And she worries about the little things too, like Edie having the right outfit for family photos or Papa playing too wild with the grandkids in the living room pillow fort, interjecting playtime with warnings to “Be careful!! Careful!”

Her worrying used to make me crazy when I was young and invincible and had the sense that the world wouldn’t let me down. I didn’t wish the worry of the world on my mother’s shoulders, I simply didn’t understand what worry was.

Because she carried it for us.

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“I haven’t slept well in three years,” I tell her now, sympathetic to how loud and daunting the dark nights can become when a heart is being stretched by one child snoring face-down on her blankie in her bedroom and the other kicking and rolling and hopefully growing strong and healthy, heart flickering at 140 beats-per-long-and-agonizing-minute in my womb.

These days I can’t close my eyes without thinking of the mothers who have seen their most unreasonable midnight worries come true. No matter how many times we reassure them, “Mom, I’ll be safe.” “It’s just a concert.” “I’ll call you we get home.” The harsh and heart-wrenching reality that’s blaring on computer and television screens is that sometimes, sometimes, the fear that keeps you up at night is the very fear you wake to in the morning.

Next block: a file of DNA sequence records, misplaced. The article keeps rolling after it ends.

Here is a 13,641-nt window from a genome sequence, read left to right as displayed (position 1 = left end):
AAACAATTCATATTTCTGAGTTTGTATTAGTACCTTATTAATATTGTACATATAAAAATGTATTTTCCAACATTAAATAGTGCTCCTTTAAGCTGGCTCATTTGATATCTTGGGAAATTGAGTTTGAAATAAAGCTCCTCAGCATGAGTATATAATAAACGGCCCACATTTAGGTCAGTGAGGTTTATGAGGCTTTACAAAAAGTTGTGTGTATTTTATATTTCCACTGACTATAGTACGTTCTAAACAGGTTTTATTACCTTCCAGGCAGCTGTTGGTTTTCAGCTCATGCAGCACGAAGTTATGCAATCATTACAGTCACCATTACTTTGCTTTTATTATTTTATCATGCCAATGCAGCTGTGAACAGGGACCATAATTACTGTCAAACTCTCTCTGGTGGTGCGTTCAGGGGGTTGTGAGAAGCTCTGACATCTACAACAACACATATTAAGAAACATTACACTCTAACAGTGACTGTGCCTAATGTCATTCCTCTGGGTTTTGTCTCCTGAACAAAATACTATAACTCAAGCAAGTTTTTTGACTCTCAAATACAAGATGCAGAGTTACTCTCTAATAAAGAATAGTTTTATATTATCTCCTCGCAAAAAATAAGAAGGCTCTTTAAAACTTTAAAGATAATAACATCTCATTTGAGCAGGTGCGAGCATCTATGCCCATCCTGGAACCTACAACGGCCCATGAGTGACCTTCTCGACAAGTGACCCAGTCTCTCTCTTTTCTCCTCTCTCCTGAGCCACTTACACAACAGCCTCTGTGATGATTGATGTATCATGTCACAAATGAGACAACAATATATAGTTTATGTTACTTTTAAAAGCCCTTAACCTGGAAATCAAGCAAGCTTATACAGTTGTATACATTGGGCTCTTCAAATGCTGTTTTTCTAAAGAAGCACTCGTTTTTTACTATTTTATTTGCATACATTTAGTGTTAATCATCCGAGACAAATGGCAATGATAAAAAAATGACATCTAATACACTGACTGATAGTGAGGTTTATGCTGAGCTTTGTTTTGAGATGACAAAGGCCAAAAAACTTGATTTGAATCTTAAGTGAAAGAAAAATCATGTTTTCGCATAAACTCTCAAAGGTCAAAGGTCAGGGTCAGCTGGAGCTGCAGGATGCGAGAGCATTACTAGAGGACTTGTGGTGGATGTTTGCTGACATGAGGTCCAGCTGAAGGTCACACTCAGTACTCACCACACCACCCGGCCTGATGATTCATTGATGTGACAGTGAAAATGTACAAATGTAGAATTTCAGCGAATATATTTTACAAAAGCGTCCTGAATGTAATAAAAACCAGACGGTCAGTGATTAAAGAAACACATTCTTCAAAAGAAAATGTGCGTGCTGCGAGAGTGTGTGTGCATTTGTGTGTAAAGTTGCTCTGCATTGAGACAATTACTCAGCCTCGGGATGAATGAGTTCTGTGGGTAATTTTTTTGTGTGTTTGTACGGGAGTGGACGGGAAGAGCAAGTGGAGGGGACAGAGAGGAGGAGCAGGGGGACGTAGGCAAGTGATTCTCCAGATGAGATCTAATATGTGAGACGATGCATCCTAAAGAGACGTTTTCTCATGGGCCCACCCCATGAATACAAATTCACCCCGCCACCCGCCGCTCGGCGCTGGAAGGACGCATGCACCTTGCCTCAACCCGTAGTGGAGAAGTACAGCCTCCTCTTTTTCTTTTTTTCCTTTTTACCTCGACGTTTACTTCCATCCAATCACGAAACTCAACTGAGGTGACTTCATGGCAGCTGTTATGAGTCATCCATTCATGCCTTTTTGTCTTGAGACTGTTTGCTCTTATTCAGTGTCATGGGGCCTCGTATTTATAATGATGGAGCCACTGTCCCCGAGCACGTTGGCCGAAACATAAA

And that’s what they don’t tell you about becoming a parent when your belly is round and heavy on your body. They don’t tell you about the weight you carry with you long after your children learn to stand on their own two legs, drive their own four wheels or fly with their own set of wings.

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Today, despite my aching back, I want to keep my baby safe in my womb and my daughter close within the familiar embrace of this landscape. I want to shut out the world and stay here, just us, forever, to protect them. And it makes me feel silly and selfish and then it makes me angry that in this big world I keep telling them is so beautiful that such ugly and evil can make me want to keep them from the freedom and perils of growing up healthy and strong in it.